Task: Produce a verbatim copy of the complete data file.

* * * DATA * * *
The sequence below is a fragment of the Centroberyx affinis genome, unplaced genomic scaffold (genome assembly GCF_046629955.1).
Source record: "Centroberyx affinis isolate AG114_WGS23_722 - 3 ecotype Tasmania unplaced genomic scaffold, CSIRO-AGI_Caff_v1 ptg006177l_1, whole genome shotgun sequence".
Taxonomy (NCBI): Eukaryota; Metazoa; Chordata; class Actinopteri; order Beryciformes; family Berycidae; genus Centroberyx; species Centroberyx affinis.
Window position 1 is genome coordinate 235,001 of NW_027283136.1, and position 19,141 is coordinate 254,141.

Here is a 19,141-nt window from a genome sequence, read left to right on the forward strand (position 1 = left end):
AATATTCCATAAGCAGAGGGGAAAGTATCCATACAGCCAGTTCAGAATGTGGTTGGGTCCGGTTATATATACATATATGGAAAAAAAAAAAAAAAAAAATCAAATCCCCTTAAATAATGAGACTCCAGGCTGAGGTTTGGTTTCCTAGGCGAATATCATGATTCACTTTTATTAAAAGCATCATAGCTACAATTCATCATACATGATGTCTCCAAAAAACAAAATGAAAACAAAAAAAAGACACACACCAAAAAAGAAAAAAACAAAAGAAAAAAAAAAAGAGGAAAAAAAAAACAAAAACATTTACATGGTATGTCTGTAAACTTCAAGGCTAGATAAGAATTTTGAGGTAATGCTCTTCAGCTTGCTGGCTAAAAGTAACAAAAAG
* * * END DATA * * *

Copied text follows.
The sequence below is a fragment of the Centroberyx affinis genome, unplaced genomic scaffold (genome assembly GCF_046629955.1).
Source record: "Centroberyx affinis isolate AG114_WGS23_722 - 3 ecotype Tasmania unplaced genomic scaffold, CSIRO-AGI_Caff_v1 ptg006177l_1, whole genome shotgun sequence".
Taxonomy (NCBI): Eukaryota; Metazoa; Chordata; class Actinopteri; order Beryciformes; family Berycidae; genus Centroberyx; species Centroberyx affinis.
Window position 1 is genome coordinate 235,001 of NW_027283136.1, and position 19,141 is coordinate 254,141.

Here is a 19,141-nt window from a genome sequence, read left to right on the forward strand (position 1 = left end):
AATATTCCATAAGCAGAGGGGAAAGTATCCATACAGCCAGTTCAGAATGTGGTTGGGTCCGGTTATATATACATATATGGAAAAAAAAAAAAAAAAAAATCAAATCCCCTTAAATAATGAGACTCCAGGCTGAGGTTTGGTTTCCTAGGCGAATATCATGATTCACTTTTATTAAAAGCATCATAGCTACAATTCATCATACATGATGTCTCCAAAAAACAAAATGAAAACAAAAAAAAGACACACACCAAAAAAGAAAAAAACAAAAGAAAAAAAAAAAGAGGAAAAAAAAAACAAAAACATTTACATGGTATGTCTGTAAACTTCAAGGCTAGATAAGAATTTTGAGGTAATGCTCTTCAGCTTGCTGGCTAAAAGTAACAAAAAG